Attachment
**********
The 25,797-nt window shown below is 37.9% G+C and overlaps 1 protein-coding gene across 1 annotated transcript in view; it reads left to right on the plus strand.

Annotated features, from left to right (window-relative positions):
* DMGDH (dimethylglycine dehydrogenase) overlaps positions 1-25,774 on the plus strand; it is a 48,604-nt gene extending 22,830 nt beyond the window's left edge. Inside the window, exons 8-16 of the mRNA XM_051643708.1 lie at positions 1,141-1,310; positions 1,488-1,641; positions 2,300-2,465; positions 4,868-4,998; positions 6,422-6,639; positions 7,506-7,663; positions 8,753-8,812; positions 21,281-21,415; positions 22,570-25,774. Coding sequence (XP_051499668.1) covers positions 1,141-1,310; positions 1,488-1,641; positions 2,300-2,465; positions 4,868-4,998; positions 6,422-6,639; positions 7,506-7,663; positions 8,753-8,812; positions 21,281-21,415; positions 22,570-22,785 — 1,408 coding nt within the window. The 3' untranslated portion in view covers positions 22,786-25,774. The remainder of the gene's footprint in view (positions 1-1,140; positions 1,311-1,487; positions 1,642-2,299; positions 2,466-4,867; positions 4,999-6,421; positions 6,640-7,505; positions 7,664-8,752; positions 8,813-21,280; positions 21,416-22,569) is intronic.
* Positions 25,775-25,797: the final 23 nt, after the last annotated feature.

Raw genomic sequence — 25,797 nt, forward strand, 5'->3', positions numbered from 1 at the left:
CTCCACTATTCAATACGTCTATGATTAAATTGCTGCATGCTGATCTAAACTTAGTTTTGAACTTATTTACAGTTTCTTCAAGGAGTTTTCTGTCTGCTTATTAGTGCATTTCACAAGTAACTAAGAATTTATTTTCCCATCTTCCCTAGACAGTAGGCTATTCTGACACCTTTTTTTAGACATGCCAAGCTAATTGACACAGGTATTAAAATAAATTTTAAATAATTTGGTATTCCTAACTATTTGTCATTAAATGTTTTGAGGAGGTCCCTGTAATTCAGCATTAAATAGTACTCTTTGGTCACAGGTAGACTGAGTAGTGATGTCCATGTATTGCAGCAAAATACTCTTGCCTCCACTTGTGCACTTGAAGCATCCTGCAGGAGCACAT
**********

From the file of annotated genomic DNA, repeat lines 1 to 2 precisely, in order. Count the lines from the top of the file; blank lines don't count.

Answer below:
The 25,797-nt window shown below is 37.9% G+C and overlaps 1 protein-coding gene across 1 annotated transcript in view; it reads left to right on the plus strand.

Annotated features, from left to right (window-relative positions):